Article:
Stepfamilies are a delicate arrangement. For them to come into being, children usually have to be physically separated from a biological parent. While this may come as a relief to some children, who have witnessed abuse or even violence in their former family unit, that is relatively rare and for most it is an event associated with sadness and loss from which the child may never recover. At the same time they may struggle to accept a relative stranger as a step “parent ” at all, whatever the good intentions of the adults.
Given such an unhappy start, once set up under the same roof Mum or Dad’s new partner has an uncertain role. Are they there to actually play parent or are they simply there to be their partner’s new significant other? Should they discipline their step children when they misbehave or is that strictly the preserve of the biological parent? If they are there to play a parent role, how much of a parent should they be? How easy is it to take on a new set of children and live under the same roof together?
In many cases, the children’s other biological parent will still be on the scene and they may rightly or wrongly resent the step parent, seeing them as usurpers getting in the way of their relationship with their own children. He or she may may spoil them rotten, to compensate for not being there as much as before, but not thinking or caring about the impact on the other children in the new household. Unhappy children may feel much their same about their own relationship with their other parent and bitterly resent the intrusion of someone else. Older children especially may object to being disciplined by someone who is essentially a stranger.
A stepfather, meanwhile, may himself secretly resent having to look after another man’s children, contributing to their cost of living whilst access to his own is restricted. It’s not those children he wants messing up the house it’s his own. He may even feel increasingly guilty as time goes by, wondering what’s happening to his children whilst putting up as best he can with the new arrangements. Do those guilty feelings subside or do they form the basis for a future split? A mother may also feel she has to choose between her children and her new spouse- and usually the children win every time, knowing even at a young age that Mum can be manipulated if she feels guilty about the split, irrespective of all the justifications that seemed so right at the time. Children have a tendency to say what they think the parents wants to hear, and versions may differ depending on which parent is hearing it.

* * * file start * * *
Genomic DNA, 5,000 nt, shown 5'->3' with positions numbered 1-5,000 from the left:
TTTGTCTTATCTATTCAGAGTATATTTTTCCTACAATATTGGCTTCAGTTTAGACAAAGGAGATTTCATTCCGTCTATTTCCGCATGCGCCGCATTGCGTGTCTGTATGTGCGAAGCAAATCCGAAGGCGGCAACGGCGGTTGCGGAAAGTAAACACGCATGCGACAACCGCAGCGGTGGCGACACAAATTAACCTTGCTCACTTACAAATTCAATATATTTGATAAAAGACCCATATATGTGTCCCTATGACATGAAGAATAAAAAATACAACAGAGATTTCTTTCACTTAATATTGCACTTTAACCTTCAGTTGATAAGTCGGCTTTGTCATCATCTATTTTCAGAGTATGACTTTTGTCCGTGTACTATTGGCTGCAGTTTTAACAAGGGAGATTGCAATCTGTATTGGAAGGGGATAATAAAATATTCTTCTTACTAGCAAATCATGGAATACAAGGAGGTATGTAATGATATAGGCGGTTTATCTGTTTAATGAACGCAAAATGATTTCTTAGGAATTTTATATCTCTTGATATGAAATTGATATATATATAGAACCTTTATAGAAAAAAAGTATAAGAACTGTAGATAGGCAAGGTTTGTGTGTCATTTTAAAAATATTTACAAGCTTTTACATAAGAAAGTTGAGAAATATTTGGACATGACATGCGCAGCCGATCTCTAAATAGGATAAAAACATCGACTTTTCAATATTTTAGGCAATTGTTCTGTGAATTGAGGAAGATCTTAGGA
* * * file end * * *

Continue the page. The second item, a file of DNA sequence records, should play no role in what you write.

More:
A difficult situation whichever way you look at it. That is not to suggest, of course, that every step family is riven by turmoil. Far from it; many do run smoothly and despite the ups and downs, can generally be happy affairs. The step parents may start as unfamiliar figures of suspicion to the children, but as the years roll by bonds can form. If the children have a difficult or even non-existent relationship with their actual, absent parent, bonding with a kind step parent who is part of their daily lives is the most natural thing in the world. But…it’s a tough ask and even the best laid plans can be based on hopes that never materialise. Like it or not others cannot be manipulated into feeling the same as you do.
So for me, seeing what I’ve seen over so many years, it can easily be argued that the step children- step parent relationship is built on sand. If separation or divorce intervenes, true, the step parent will be entitled to contact with the children he or she once willingly accepted and financially maintained when they all lived together, but how many do ? Blood is still thicker than water. In many cases, the step parent – step child relationship will simply dissolve along with the marriage following divorce. The person that brought them together – the children’s mother or father – is gone. It can be a recipe for great unhappiness for the children. Again.
It’s not easy being a stepparent. As a lawyer and after watching these scenarios play out in their various forms for over 30years, I’m afraid I take the view that step parents go where even angels fear to tread.
Photo by eirasinn via Flickr under a Creative Commons licence